December 13, 2007

The day after the house shook.



Here are a few of my favorite online haunts:
[This is the site I visit to fantasize about living in Toronto again, which is almost every single day during the winter]

Jonathan Cainer's Zodiac Forecasts
[This is where I visit in the morning, when I need a positive spin on things past, present and future.]

Living Local
[This is where I go to see what Canadians are up to, sometimes I even buy things from the businesses listed there.]

Environment Canada Weather
[This is the site I visit every morning, and before every road trip during the winter]

Oh, the endless excitement of living in a cottage, built from plans suitable for tropical climates and meant for summer enjoyment. The people who built this place surely did not account for snow when they chose the plan. Big mistake on their part I fear. Now that we own the building, it is our mistake to fix.

Last spring, on the north side of the house, the ice and snow from the roof plummeted from the roof to the earth in one gigantic sheet. When it came down it sheared the deck off that side of the house. We repaired the damage and replaced the door to the deck with a window, not replacing the deck. It was a foolish design for the snow belt, a deck along the drip line of a roof.

On the other side of the house, the south side, we have another deck and our back door and porch. Last winter the snow fell from the roof occasionally, crashing to the deck, the porch roof and the ground in harmless icy clumps. But this year we have had snow, and more snow and more snow. Yesterday morning, as Attila was leaving for work, the built up ice and snow had begun to slide off the roof in a sheet. In similar fashion to the process that sheared off the north deck.

All that morning I watched that ice sheet slide, extending further and further from the roofline. It was only a matter of time before gravity would take over and it would come crashing down.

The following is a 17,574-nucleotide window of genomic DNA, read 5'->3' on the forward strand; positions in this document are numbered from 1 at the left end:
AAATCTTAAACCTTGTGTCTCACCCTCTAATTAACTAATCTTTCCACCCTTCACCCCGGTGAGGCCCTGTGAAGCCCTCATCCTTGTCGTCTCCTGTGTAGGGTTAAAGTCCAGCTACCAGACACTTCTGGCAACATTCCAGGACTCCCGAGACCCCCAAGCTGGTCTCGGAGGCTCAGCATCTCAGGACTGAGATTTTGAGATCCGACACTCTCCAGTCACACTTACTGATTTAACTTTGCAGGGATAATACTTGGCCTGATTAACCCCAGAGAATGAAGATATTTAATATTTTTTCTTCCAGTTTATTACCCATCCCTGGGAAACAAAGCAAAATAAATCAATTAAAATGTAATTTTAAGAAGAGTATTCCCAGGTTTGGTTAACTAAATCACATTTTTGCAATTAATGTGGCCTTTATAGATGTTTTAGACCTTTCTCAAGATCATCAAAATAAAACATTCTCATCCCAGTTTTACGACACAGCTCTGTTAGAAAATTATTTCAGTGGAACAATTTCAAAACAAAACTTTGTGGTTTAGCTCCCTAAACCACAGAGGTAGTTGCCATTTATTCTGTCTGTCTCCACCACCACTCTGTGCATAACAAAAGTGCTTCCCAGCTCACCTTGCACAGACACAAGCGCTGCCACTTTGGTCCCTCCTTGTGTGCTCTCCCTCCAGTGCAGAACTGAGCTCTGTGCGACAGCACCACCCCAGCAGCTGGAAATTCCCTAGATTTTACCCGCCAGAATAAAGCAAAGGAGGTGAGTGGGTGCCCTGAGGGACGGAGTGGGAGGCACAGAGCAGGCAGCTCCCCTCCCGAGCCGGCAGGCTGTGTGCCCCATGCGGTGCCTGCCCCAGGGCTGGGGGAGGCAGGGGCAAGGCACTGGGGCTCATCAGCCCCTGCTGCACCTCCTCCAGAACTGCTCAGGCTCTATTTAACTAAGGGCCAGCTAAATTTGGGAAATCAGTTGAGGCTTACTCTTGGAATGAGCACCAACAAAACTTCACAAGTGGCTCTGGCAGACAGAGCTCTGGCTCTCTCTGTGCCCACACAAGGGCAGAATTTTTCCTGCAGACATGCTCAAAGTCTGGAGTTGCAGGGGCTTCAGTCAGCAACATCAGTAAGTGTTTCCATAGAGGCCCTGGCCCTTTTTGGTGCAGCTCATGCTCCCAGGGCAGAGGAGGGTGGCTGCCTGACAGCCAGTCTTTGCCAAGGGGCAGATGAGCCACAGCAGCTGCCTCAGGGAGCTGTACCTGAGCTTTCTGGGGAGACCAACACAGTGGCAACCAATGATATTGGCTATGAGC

There is a sliding glass door onto the deck. Worried that the falling mass of ice might break the glass in the door, I began to move furniture, plants, lamps, everything away from the area near the sliding glass door. Having done all that was possible to prevent damage, all I could do was wait.

Looking out the window, the sky had virtually disappeared behind the sheet of ice. And then, suddenly, just after noon, it descended with a mighty roar and crash.

Mist leapt from our bed, where she had been sleeping, and looked to me to advise her on the nature of the intrusion. Satisfied that all was well, she headed downstairs in search of a more peaceful place to curl up and sleep.

The ice sheet came down on the deck, clear of the glass doors and windows. That was a blessing. The door, windows, deck and porch are intact, nothing was destroyed by the impact.

On the roof of the porch and the deck lies a thick mass of ice and snow. It would have killed anyone who had been standing under it. The weight of it must be considerable; it will have to be removed.

It looks like we are going to be in for an interesting winter if the snow keeps coming the way it has been!

We have been talking about repairing the south deck, but now I wonder if it will still be there in the spring. Nature may make the design decisions on this renovation.